A lengthy antitrust investigation into PC games geo-blocking in the European Union by distribution platform Valve and five games publishers has led to fines totalling €7.8 million (~$9.4 million) after the Commission confirmed today that the bloc’s rules had been breached.
The geo-blocking practices investigated since before 2017 concerned around 100 PC video games of different genres, including sports, simulation and action games.
In addition to Valve — which has been fined just over €1.6 million — the five sanctioned games publishers are: Bandai Namco (fined €340,000), Capcom (€396,000), Focus Home (€2.8 million), Koch Media (€977,000) and ZeniMax (€1.6 million).
The Commission said the fines were reduced by between 10% and 15% owing to cooperation from the companies, with the exception of Valve, which it said chose not to cooperate (a “prohibition Decision” rather than a fine reduction was applied in its case).
Valve has been contacted for comment. Update: A company spokesman said: “During the seven year investigation Valve has cooperated fully, providing all requested evidence and information to the Commission. We disagree with these findings, and plan to appeal the decision.”
An in-depth antitrust investigation was announced publicly by the Commission in February 2017, with a formal statement of objections issued just over two years later — when it accused the companies of “entering into bilateral agreements to prevent consumers from purchasing and using PC video games acquired elsewhere than in their country of residence” in contravention of EU rules.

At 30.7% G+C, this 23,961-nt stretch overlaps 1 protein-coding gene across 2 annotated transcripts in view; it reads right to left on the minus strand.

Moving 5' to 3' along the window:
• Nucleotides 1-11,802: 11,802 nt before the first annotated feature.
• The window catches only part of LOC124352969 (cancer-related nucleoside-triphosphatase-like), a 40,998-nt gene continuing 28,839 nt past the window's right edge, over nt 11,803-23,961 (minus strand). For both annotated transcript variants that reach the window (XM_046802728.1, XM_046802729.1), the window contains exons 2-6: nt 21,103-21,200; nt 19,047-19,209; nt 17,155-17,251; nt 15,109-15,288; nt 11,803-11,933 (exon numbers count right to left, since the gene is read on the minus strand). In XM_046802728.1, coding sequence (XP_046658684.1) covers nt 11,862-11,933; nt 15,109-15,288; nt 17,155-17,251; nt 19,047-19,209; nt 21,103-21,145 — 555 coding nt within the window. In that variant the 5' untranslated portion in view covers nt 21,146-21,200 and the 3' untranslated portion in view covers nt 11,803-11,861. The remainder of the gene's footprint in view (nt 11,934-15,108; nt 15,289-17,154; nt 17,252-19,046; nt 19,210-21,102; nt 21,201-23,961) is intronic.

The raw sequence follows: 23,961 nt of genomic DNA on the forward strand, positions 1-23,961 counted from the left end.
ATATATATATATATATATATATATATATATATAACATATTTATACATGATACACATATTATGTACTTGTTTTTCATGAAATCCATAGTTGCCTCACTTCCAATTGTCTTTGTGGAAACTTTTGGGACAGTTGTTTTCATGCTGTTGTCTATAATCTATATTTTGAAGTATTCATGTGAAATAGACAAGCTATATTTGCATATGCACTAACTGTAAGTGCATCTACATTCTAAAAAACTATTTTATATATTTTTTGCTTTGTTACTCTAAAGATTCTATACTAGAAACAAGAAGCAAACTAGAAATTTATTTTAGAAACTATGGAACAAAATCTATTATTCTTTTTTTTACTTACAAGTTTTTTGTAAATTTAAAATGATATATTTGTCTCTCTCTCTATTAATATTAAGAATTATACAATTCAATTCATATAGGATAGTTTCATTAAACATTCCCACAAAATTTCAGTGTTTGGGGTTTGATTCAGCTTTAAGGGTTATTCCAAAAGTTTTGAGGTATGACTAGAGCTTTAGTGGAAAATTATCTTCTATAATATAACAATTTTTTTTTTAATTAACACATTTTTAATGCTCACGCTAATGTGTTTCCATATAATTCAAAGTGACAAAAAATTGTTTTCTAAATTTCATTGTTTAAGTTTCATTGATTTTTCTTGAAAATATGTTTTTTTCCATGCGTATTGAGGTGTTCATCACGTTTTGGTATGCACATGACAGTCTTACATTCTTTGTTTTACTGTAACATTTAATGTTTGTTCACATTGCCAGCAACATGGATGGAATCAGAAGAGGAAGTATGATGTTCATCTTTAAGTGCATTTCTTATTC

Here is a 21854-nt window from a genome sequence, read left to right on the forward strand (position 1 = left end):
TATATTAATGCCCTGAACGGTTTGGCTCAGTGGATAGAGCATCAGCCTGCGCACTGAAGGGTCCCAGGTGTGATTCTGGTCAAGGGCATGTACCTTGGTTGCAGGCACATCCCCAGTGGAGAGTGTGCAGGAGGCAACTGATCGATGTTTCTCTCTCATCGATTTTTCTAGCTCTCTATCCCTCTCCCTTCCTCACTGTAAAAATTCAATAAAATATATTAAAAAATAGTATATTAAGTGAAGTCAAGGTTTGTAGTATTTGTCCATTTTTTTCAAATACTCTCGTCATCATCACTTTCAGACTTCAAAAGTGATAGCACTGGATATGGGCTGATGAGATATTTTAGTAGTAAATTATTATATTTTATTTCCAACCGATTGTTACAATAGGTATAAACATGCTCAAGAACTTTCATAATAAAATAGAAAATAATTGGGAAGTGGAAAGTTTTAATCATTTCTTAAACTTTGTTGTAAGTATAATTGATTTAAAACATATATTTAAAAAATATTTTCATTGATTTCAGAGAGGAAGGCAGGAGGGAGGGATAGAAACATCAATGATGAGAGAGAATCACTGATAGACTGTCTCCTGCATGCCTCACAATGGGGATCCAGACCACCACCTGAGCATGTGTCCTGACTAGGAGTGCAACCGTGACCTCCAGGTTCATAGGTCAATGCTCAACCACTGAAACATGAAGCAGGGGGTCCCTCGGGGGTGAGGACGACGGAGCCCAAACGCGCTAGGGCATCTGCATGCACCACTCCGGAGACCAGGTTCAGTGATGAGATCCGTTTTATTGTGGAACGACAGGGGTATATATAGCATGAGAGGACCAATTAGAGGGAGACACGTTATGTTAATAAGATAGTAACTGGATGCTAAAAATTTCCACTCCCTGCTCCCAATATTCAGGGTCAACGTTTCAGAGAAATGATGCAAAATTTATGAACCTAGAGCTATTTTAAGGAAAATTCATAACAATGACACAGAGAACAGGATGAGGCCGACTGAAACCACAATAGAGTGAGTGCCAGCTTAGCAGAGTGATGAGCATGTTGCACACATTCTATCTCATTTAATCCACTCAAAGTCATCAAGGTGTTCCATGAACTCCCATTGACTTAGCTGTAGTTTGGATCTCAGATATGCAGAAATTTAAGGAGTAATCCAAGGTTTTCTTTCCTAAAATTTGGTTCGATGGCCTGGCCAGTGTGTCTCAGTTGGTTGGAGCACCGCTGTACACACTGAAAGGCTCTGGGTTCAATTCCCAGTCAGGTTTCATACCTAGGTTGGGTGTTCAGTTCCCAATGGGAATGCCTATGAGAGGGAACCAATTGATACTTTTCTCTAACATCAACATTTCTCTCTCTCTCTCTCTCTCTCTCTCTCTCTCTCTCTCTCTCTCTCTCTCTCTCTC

The mechanisms used by the companies to prevent certain cross-border sales of certain PC games were geo-blocked Steam activation keys and bilateral licensing and distribution agreements to restrict certain cross-border sales.
EU lawmakers has now found that these business practices partitioned certain European markets according to national borders — denying regional consumers the benefits of the EU’s Digital Single Market to shop around for the best offer.
Commenting in a statement, EVP Margrethe Vestager, who heads up competition policy for the bloc, said: “Today’s sanctions against the ‘geo-blocking’ practices of Valve and five PC video game publishers serve as a reminder that under EU competition law, companies are prohibited from contractually restricting cross-border sales. Such practices deprive European consumers of the benefits of the EU Digital Single Market and of the opportunity to shop around for the most suitable offer in the EU.”
According to the Commission’s investigation, geo-blocking of Steam activation keys prevented activation of certain of the five games’ publishers titles outside of Czechia, Poland, Hungary, Romania, Slovakia, Estonia, Latvia and Lithuania.
It said agreements between the companies to geo-block activation keys had lasted between one and five years and were found to have been implemented at various times between September 2010 and October 2015.
While four of the games publishers (not Capcom) were found to have entered into licensing and distribution agreements with various PC games distributors (not Valve) in the European Economic Area (EEA) which contained clauses which restricted cross-border sales of the affected titles within the EEA, including the aforementioned Central and Eastern European countries.
The Commission said these agreements lasted generally longer (“between three and 11 years”), and were implemented at different times between March 2007 and November 2018.